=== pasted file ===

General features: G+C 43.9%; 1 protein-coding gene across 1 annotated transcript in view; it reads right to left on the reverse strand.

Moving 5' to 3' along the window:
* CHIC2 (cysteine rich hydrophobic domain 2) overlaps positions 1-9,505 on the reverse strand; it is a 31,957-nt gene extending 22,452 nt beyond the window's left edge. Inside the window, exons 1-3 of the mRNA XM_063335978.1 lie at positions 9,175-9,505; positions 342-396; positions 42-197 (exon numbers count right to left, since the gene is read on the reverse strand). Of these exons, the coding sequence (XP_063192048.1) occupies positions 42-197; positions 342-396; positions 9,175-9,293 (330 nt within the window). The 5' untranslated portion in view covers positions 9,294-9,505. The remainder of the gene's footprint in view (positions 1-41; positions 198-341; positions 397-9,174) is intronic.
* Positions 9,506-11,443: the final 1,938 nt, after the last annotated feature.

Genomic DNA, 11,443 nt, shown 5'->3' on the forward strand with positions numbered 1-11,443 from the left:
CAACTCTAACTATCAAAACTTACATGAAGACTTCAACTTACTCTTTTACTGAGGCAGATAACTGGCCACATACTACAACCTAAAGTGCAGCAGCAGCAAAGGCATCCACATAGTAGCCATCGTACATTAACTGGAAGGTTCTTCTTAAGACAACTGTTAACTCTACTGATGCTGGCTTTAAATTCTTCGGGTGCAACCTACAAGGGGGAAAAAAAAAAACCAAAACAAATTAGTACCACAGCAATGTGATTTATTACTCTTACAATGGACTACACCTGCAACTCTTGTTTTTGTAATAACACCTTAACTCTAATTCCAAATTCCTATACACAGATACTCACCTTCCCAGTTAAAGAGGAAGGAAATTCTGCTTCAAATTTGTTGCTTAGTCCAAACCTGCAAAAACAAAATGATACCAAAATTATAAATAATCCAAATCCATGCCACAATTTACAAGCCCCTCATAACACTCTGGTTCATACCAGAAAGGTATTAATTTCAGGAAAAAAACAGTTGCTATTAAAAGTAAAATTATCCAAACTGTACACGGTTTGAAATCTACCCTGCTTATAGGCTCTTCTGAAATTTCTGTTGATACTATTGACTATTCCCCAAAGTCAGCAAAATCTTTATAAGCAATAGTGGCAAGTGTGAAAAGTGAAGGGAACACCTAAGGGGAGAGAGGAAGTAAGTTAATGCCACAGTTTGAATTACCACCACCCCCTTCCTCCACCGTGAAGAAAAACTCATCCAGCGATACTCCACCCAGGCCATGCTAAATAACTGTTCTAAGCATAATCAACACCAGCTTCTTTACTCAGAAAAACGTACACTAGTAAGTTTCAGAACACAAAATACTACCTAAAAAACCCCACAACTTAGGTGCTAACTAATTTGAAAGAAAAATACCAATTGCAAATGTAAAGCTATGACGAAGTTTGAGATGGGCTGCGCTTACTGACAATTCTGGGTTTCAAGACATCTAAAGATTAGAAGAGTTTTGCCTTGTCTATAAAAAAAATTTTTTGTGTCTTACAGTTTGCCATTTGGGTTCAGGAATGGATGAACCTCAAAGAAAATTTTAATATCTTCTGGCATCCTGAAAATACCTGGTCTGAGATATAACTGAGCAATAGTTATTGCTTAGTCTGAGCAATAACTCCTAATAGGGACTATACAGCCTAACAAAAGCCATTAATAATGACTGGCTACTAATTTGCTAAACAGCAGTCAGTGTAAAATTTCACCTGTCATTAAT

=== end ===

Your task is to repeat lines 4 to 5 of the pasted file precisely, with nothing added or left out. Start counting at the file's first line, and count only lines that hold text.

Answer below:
* Positions 9,506-11,443: the final 1,938 nt, after the last annotated feature.

Genomic DNA, 11,443 nt, shown 5'->3' on the forward strand with positions numbered 1-11,443 from the left: